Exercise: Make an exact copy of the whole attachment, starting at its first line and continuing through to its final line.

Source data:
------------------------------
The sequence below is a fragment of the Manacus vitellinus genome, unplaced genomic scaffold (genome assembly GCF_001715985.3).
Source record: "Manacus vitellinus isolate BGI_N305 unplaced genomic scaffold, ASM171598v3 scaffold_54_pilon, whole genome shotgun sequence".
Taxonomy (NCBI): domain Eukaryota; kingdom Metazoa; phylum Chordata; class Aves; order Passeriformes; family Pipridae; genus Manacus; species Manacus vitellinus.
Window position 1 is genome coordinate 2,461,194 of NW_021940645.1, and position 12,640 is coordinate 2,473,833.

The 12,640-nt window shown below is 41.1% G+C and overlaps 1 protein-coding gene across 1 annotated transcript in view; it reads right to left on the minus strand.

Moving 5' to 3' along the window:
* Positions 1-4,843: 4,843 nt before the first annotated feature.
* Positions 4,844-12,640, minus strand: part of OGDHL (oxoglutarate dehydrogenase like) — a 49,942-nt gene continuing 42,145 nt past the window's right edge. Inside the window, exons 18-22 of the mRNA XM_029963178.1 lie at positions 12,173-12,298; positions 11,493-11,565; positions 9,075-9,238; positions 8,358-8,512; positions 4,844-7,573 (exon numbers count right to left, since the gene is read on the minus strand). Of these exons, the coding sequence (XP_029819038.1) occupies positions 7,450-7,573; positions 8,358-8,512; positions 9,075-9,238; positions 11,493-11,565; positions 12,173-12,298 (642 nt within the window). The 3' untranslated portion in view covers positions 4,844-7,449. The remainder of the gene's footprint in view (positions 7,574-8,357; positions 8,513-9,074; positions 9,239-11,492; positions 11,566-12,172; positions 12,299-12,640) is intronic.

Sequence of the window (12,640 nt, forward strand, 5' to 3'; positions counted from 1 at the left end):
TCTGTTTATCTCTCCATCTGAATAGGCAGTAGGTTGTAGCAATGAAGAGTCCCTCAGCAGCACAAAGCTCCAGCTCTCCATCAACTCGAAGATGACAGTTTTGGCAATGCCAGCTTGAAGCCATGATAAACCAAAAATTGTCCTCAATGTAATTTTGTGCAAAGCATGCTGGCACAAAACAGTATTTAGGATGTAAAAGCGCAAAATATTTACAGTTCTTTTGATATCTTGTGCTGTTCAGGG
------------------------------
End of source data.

The sequence below is a fragment of the Manacus vitellinus genome, unplaced genomic scaffold (genome assembly GCF_001715985.3).
Source record: "Manacus vitellinus isolate BGI_N305 unplaced genomic scaffold, ASM171598v3 scaffold_54_pilon, whole genome shotgun sequence".
Taxonomy (NCBI): domain Eukaryota; kingdom Metazoa; phylum Chordata; class Aves; order Passeriformes; family Pipridae; genus Manacus; species Manacus vitellinus.
Window position 1 is genome coordinate 2,461,194 of NW_021940645.1, and position 12,640 is coordinate 2,473,833.

The 12,640-nt window shown below is 41.1% G+C and overlaps 1 protein-coding gene across 1 annotated transcript in view; it reads right to left on the minus strand.

Moving 5' to 3' along the window:
* Positions 1-4,843: 4,843 nt before the first annotated feature.
* Positions 4,844-12,640, minus strand: part of OGDHL (oxoglutarate dehydrogenase like) — a 49,942-nt gene continuing 42,145 nt past the window's right edge. Inside the window, exons 18-22 of the mRNA XM_029963178.1 lie at positions 12,173-12,298; positions 11,493-11,565; positions 9,075-9,238; positions 8,358-8,512; positions 4,844-7,573 (exon numbers count right to left, since the gene is read on the minus strand). Of these exons, the coding sequence (XP_029819038.1) occupies positions 7,450-7,573; positions 8,358-8,512; positions 9,075-9,238; positions 11,493-11,565; positions 12,173-12,298 (642 nt within the window). The 3' untranslated portion in view covers positions 4,844-7,449. The remainder of the gene's footprint in view (positions 7,574-8,357; positions 8,513-9,074; positions 9,239-11,492; positions 11,566-12,172; positions 12,299-12,640) is intronic.

Sequence of the window (12,640 nt, forward strand, 5' to 3'; positions counted from 1 at the left end):
TCTGTTTATCTCTCCATCTGAATAGGCAGTAGGTTGTAGCAATGAAGAGTCCCTCAGCAGCACAAAGCTCCAGCTCTCCATCAACTCGAAGATGACAGTTTTGGCAATGCCAGCTTGAAGCCATGATAAACCAAAAATTGTCCTCAATGTAATTTTGTGCAAAGCATGCTGGCACAAAACAGTATTTAGGATGTAAAAGCGCAAAATATTTACAGTTCTTTTGATATCTTGTGCTGTTCAGGG